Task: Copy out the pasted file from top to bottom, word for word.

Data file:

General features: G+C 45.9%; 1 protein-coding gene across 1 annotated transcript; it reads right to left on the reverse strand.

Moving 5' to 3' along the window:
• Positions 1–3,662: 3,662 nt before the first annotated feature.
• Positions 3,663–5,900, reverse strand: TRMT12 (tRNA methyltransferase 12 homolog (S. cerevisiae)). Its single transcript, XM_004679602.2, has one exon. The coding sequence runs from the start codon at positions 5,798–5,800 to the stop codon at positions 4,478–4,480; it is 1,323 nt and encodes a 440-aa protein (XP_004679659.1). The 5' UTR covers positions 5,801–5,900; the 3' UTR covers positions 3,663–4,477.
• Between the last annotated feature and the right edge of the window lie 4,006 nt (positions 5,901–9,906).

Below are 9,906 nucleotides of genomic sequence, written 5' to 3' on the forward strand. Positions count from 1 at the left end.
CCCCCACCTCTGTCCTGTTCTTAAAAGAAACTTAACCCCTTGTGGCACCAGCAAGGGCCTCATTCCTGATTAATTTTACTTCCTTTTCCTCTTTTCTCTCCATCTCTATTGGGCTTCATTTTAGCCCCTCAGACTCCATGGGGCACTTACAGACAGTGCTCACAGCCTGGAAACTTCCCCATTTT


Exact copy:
General features: G+C 45.9%; 1 protein-coding gene across 1 annotated transcript; it reads right to left on the reverse strand.

Moving 5' to 3' along the window:
• Positions 1–3,662: 3,662 nt before the first annotated feature.
• Positions 3,663–5,900, reverse strand: TRMT12 (tRNA methyltransferase 12 homolog (S. cerevisiae)). Its single transcript, XM_004679602.2, has one exon. The coding sequence runs from the start codon at positions 5,798–5,800 to the stop codon at positions 4,478–4,480; it is 1,323 nt and encodes a 440-aa protein (XP_004679659.1). The 5' UTR covers positions 5,801–5,900; the 3' UTR covers positions 3,663–4,477.
• Between the last annotated feature and the right edge of the window lie 4,006 nt (positions 5,901–9,906).

Below are 9,906 nucleotides of genomic sequence, written 5' to 3' on the forward strand. Positions count from 1 at the left end.
CCCCCACCTCTGTCCTGTTCTTAAAAGAAACTTAACCCCTTGTGGCACCAGCAAGGGCCTCATTCCTGATTAATTTTACTTCCTTTTCCTCTTTTCTCTCCATCTCTATTGGGCTTCATTTTAGCCCCTCAGACTCCATGGGGCACTTACAGACAGTGCTCACAGCCTGGAAACTTCCCCATTTT